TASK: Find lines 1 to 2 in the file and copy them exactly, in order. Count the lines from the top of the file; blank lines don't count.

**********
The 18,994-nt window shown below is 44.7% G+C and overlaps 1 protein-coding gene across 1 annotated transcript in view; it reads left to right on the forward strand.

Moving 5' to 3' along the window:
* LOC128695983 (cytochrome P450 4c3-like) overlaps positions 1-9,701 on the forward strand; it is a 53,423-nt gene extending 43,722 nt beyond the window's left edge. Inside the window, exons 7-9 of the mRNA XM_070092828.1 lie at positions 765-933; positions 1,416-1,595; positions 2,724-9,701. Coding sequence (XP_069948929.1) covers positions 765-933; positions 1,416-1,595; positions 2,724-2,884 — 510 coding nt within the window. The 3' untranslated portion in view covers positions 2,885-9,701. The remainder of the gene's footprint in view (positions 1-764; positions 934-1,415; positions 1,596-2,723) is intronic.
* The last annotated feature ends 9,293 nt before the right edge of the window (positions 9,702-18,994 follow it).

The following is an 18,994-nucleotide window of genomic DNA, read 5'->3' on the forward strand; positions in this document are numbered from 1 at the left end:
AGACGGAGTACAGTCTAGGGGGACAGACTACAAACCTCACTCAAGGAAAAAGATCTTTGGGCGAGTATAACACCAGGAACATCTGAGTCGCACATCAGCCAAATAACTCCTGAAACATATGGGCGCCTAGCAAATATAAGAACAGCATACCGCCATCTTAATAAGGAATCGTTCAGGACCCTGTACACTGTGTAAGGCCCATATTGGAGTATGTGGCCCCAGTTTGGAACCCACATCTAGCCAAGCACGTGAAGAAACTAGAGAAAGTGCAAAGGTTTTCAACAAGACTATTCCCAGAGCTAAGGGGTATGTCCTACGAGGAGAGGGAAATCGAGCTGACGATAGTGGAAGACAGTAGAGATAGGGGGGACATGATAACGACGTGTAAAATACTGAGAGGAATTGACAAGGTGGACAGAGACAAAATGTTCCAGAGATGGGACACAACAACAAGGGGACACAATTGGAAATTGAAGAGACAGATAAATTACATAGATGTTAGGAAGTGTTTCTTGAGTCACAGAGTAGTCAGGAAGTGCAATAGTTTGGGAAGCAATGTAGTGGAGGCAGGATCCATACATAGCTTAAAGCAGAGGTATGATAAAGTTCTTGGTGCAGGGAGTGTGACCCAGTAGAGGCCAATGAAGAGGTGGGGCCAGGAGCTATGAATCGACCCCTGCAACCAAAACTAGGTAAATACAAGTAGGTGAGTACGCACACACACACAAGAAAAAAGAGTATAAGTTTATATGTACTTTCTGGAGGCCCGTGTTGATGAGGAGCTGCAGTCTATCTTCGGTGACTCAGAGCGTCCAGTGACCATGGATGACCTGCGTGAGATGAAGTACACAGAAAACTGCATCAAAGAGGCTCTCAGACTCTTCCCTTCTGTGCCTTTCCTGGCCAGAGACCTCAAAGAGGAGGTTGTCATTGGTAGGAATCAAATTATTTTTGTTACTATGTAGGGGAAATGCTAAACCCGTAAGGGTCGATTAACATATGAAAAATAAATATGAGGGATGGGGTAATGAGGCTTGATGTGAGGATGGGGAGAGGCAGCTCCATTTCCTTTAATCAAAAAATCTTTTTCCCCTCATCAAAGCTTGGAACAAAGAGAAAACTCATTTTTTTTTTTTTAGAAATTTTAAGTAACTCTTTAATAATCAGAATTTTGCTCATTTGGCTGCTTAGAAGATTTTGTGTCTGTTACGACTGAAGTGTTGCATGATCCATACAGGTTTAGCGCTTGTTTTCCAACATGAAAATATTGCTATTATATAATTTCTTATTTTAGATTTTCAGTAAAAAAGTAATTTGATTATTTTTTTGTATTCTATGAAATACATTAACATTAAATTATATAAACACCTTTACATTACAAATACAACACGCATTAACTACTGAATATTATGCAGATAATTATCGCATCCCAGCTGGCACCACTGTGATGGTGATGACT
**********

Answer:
The 18,994-nt window shown below is 44.7% G+C and overlaps 1 protein-coding gene across 1 annotated transcript in view; it reads left to right on the forward strand.

Moving 5' to 3' along the window: